Most jobs require a great volume of email. I have yet to meet someone, no matter how meticulous they are, who hasn't made at least one mistake in the process. Sometimes in our desire to reply quickly or to just get through our clogged inboxes, we send an email that we immediately regret. These email mistakes, no matter how big or small, can hurt you professionally. But, you can bounce back from them!
Here are the 5 most common email mistakes people make and ways that you can fix them and prevent them for happening again:
Misspelling someone’s name or using the wrong name completely. Double check and triple checking your email before you send it is very important and you think you've mastered this, but you can still miss this! Sometimes the person's name is in their email, but your mind "edits" it to a name you're more familiar with. Before you even begin typing your email and definitely before you hit send on an email to someone new, check the spelling of the person's name by finding their LinkedIn or Social Media. A quick google search may even give you some information about them you might want to reference in the rest of your note.
Attaching the wrong file. This can happen often, especially if you have different versions of the file saved. To fix this, immediately own up to the mistake, apologize, and send along the right file. There are two ways to prevent this mistake. First, you can preview the file before you send it. If you're sending the file through Gmail, download the file you've attached just to make sure it's the right one (this has saved me many times). Second, organizing your files is key! Organizing your files will save you time and make your life easier in the future. Utilize folders and properly name all of your documents. When you're making edits and want to keep multiple copies, label each version differently (e.g. v1, v2, final).
Clicking ‘Reply All’ to a really large email list. I have been on the receiving end of this horror and it's one of the most annoying things about emails. Why? Well, once you've replied to everyone this usually leads one of the many recipients to also reply all saying something along the lines, "For future reference, don't click reply all." To prevent this, if you're sending the email out, BCC everyone so that no one can 'Reply All' and keep their inboxes clutter free. If you're the person that replied to everyone, send a quick note apologizing and leave it alone. Don't keep the mass email chain going.
Sending an email prematurely. I've done this a few times and it's the worst. The email is filled with spelling and grammar mistakes, or you haven't even written down your whole thought yet, so it's half an email. Before you start typing a draft of the email, open up Notes or Word and write it there. This eliminates the possibility of even mistakenly sending the email before it's done. Through trial and error, I’ve also learned that it’s easier and safer to place the email address of the intended recipient into the subject line until the email is ready to go. You can also disable the 'Enter to Send' feature. This is best for texting and other less formal messaging apps but when it comes to emails this can lead to a mess, it's also the main reason I've sent messages prematurely.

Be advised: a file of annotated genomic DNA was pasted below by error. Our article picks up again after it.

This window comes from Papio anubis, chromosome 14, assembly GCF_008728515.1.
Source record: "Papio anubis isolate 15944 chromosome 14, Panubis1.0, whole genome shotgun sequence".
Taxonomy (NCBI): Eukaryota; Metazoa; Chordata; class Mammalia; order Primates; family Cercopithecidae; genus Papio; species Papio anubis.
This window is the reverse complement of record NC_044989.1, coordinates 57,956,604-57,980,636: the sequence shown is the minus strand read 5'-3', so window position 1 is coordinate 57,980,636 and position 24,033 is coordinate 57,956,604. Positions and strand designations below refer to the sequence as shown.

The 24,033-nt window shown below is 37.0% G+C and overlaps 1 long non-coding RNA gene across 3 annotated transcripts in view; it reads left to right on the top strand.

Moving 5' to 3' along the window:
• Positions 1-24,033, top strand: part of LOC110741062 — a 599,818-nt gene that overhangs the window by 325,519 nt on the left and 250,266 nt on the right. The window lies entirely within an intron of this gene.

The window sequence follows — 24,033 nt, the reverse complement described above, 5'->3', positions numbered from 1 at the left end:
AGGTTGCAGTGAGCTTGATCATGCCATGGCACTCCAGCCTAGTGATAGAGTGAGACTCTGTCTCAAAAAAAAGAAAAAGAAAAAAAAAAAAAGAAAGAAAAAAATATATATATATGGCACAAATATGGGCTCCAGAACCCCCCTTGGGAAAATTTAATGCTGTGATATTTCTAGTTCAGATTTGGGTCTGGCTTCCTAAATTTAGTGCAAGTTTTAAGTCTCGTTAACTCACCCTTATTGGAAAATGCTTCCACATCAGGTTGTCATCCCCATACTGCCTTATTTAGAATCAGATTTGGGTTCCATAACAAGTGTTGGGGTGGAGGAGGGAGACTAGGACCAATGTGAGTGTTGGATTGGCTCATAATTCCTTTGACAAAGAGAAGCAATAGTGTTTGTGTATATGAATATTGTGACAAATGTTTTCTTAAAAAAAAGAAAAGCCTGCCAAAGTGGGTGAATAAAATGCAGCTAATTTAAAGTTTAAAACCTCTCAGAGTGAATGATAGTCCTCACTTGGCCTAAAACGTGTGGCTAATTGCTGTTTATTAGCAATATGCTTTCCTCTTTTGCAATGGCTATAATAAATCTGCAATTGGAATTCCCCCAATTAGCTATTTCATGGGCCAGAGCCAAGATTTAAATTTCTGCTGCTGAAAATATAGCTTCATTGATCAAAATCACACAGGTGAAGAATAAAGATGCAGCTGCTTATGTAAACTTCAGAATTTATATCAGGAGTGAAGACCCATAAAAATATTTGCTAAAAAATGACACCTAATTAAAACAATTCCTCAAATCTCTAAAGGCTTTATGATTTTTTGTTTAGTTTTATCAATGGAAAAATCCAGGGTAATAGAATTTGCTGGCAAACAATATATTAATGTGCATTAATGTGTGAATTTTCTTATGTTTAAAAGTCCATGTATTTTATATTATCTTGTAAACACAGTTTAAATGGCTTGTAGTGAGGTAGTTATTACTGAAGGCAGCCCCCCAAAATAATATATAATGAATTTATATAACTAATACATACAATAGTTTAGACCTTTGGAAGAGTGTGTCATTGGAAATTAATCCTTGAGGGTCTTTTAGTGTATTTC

Sending an email to the wrong person. This can vary in severity depending on the content and recipients. We've all read stories about people speaking badly about someone and accidentally sending it to the person they were talking about. Bounce back by swiftly apologizing to the person you've sent the email to, both digitally and in-person.
It can be less harmful if the content of your email is completely irrelevant to the person you've sent it to. Usually, the email address is wrong because they have a similar name as the intended person or are from the same company. Another reason is if you genuinely didn't know who to send the email to and it was just a shot in the dark. If it's the former simply apologize and send it to the right person. If it's the latter, still apologize but use this as an opportunity to find the right person.
But what if the content is really confidential or proprietary and is shared with the wrong recipient? First, check to see if you can recall the email. If it's too late, ask the recipient to delete the email immediately, then alert your manager and proceed based on your company's policy. This mistake can have painful consequences. To prevent this, simply don't do it.
The Big Fix
Even with significant care and caution, mistakes still happen, that's why being able to unsend your email is amazing and an actual possibility. Follow these instructions if you use:
Gmail: This is already available if you have a google account, but first you have to enable the “Undo Send” feature. Do this by going to settings, then select 'Enable ‘Undo Send.’' From there you can customize the cancellation period. The only problem with this feature is that Gmail gives you a small window to correct your error, your only options range from 10 to 30 seconds, so think fast.
Outlook: “Recall This Message” is your go to feature for this problem and is immediately available if you use Outlook. However, it won’t work if the:
Recipient doesn't use Outlook
Recipient isn't logged into Outlook at the time you're trying to recall it
Email is unopened in the standard Outlook, not the web app
Email hasn't been unopened at all
Recipient hasn't already disabled the feature
Your digital communications send messages about your professionalism as much as anything you do "live." Take care in your email communication and when you make a mistake, fix it as soon as possible.